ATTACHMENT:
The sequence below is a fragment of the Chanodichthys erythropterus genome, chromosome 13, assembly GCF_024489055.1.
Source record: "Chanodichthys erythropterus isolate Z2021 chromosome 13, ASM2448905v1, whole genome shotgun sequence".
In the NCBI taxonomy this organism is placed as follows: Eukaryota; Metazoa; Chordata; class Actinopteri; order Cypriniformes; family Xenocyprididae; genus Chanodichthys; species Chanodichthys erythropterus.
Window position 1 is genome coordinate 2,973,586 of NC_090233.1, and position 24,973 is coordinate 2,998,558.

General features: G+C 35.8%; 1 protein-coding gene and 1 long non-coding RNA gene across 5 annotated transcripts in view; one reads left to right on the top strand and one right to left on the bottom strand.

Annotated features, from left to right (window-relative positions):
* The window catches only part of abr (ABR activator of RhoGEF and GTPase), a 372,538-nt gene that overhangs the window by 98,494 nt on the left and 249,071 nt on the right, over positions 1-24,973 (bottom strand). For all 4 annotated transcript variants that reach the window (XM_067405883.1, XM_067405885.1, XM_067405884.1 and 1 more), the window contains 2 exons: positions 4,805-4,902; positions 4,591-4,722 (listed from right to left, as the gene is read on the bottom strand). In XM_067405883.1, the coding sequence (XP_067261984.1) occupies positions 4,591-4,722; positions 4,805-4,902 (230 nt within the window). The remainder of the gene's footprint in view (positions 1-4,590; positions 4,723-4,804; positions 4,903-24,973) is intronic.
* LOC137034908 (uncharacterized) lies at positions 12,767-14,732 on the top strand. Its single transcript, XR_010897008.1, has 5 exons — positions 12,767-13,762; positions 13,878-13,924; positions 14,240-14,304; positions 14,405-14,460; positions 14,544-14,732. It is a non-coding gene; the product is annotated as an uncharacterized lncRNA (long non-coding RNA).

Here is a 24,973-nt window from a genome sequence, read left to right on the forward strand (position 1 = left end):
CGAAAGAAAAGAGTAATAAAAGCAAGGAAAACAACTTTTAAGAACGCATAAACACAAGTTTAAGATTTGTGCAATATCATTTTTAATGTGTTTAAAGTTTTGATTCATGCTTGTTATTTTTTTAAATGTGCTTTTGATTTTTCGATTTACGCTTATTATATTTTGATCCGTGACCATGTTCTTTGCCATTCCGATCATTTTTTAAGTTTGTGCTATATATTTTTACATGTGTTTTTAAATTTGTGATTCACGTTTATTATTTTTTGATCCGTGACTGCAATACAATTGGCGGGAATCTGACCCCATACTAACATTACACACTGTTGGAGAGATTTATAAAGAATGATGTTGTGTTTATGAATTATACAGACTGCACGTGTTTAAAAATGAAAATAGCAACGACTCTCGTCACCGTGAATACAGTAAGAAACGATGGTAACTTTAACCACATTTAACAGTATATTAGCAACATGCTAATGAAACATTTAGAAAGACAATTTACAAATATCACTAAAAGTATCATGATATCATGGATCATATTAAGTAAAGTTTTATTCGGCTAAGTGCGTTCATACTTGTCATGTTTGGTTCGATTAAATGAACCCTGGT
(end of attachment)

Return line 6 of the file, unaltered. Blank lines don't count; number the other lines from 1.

Annotated features, from left to right (window-relative positions):